No two dental practice transitions are alike, but there is one hard-fast rule that buyers should follow across the board: Don’t make any changes after acquiring a practice for at least six months, no matter how smooth the transition, if you want to keep patients and staff happy. What’s more, it is to your benefit to get a feel for the practice and how (and why) the previous dentist operated before making any changes. Once everyone feels settled, here’s how to proceed.
When it comes to radiography, intraoral, and any recordkeeping for that matter, transitioning over to electronic software will only pay for itself in the long run. Not to mention, all successful dental service organizations also wait at least six months before changing practice management software.
Equipment and supplies
It may be tempting to update equipment and supplies when first taking over a dental practice, but waiting will not only allow you to become familiar with the equipment but also give you time to price out other dental suppliers.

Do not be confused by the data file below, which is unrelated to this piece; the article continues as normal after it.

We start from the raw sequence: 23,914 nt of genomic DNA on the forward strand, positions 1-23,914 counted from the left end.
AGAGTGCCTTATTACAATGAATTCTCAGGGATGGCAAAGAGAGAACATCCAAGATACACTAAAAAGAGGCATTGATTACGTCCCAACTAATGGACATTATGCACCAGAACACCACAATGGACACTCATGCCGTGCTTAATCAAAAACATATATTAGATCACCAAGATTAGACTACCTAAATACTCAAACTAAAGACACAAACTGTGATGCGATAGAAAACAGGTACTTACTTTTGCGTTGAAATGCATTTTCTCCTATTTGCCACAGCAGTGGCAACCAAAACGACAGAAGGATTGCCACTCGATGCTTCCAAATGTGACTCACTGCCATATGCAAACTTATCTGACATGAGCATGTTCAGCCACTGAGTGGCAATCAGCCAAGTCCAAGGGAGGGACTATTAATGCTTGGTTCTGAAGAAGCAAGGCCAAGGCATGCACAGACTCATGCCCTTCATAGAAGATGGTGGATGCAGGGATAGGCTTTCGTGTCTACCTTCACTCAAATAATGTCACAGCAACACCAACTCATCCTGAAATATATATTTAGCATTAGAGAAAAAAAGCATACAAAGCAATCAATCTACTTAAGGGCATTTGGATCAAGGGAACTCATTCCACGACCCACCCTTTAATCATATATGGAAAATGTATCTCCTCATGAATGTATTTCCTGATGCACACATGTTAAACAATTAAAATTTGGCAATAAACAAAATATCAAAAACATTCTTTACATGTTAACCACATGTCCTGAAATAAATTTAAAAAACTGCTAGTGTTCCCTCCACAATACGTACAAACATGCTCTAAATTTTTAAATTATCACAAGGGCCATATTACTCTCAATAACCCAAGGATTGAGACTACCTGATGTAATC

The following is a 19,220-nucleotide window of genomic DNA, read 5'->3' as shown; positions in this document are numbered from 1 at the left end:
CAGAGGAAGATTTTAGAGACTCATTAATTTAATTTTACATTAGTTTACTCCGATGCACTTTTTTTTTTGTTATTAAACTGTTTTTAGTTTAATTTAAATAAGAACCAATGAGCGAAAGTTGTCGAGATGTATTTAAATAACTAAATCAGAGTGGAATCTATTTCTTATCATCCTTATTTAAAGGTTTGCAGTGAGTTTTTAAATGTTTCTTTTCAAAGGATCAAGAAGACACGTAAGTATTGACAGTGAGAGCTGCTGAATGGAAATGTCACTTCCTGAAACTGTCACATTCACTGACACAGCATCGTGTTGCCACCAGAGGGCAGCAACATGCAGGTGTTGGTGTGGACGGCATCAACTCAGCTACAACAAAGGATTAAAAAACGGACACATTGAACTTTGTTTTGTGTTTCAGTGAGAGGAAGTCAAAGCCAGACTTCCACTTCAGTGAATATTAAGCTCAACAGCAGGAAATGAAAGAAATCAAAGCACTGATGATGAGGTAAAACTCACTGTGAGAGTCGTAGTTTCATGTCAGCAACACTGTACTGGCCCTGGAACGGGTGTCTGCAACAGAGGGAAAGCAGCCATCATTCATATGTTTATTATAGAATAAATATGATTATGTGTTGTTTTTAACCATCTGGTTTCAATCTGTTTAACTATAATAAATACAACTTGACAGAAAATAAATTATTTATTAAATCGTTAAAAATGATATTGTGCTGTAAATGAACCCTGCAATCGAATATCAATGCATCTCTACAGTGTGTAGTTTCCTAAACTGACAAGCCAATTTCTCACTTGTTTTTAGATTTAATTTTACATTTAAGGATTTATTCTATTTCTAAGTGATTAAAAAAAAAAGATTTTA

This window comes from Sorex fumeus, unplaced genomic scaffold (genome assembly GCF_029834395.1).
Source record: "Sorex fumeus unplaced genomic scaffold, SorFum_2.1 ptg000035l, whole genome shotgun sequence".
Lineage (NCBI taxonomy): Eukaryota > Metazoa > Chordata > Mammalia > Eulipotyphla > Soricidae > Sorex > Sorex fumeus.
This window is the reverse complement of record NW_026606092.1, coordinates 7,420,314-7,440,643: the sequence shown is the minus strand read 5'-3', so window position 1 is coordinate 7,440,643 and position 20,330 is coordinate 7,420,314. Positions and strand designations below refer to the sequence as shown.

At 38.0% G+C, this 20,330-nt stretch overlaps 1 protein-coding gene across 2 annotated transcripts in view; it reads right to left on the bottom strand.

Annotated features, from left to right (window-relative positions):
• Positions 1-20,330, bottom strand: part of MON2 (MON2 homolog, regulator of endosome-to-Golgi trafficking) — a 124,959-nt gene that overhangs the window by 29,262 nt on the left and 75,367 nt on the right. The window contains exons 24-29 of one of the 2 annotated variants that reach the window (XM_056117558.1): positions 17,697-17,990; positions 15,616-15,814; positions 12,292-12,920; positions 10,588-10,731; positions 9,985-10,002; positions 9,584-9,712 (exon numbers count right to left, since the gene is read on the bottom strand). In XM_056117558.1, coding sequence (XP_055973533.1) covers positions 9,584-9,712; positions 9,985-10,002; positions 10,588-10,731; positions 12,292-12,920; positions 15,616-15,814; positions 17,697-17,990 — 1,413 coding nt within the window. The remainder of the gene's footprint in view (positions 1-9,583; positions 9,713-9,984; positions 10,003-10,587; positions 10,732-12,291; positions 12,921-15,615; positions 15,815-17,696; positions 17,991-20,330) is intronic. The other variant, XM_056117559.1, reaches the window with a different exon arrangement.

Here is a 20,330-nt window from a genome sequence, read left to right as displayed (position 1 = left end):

Branching out to include additional procedure types or eventually become a multispecialist dental practice is a well-laid plan over time, as long as patient care and need are at the top of your consideration list.
Your new practice will need a marketing strategy that is specific to its staff and client demographics rather than carrying over a plan from the previous owner. That said, any good marketing strategy takes time to plan in terms of reach and return on investment.
What worked for the previous owner might not for your new practice, especially if bringing on your own staff. Consider hygiene and operative schedules, as well as a different payroll strategy for staff, including benefits, dates, and pay rate.
Once the dust has settled, it’s a great time to start shopping other insurance companies to make sure you’re offering the best coverage for your patient base, while also opening the door to new patients.
One of the easiest and least expensive changes to make is giving the facility a facelift by changing paint color or cabinets and countertops. While you may want to make these changes right away to make the practice your own, it will be to your advantage to get to know the space first, while also not making too many visual changes upfront that may turn off existing patients.
Read about more changes to consider on our Insights blog, then contact the experts at Professional Transition Strategies to help facilitate the process.